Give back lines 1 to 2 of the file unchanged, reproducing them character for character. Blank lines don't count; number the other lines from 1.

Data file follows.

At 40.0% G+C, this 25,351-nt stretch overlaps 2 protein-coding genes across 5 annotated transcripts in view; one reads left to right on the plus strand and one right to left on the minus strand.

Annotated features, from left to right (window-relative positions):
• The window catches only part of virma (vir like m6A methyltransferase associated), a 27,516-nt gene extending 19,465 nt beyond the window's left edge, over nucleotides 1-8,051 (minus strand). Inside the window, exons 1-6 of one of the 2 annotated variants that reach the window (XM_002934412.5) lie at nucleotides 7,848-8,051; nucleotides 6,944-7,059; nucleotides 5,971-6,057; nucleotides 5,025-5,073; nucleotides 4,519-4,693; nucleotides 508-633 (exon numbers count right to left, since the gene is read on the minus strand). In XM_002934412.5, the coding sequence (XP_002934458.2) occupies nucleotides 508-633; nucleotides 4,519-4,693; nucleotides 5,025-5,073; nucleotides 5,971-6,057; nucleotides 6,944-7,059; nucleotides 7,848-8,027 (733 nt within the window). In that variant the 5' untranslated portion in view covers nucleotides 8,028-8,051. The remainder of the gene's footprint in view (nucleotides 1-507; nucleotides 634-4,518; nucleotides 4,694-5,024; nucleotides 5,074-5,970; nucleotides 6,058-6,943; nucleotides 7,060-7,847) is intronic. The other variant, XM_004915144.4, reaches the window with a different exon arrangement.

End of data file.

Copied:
At 40.0% G+C, this 25,351-nt stretch overlaps 2 protein-coding genes across 5 annotated transcripts in view; one reads left to right on the plus strand and one right to left on the minus strand.

Annotated features, from left to right (window-relative positions):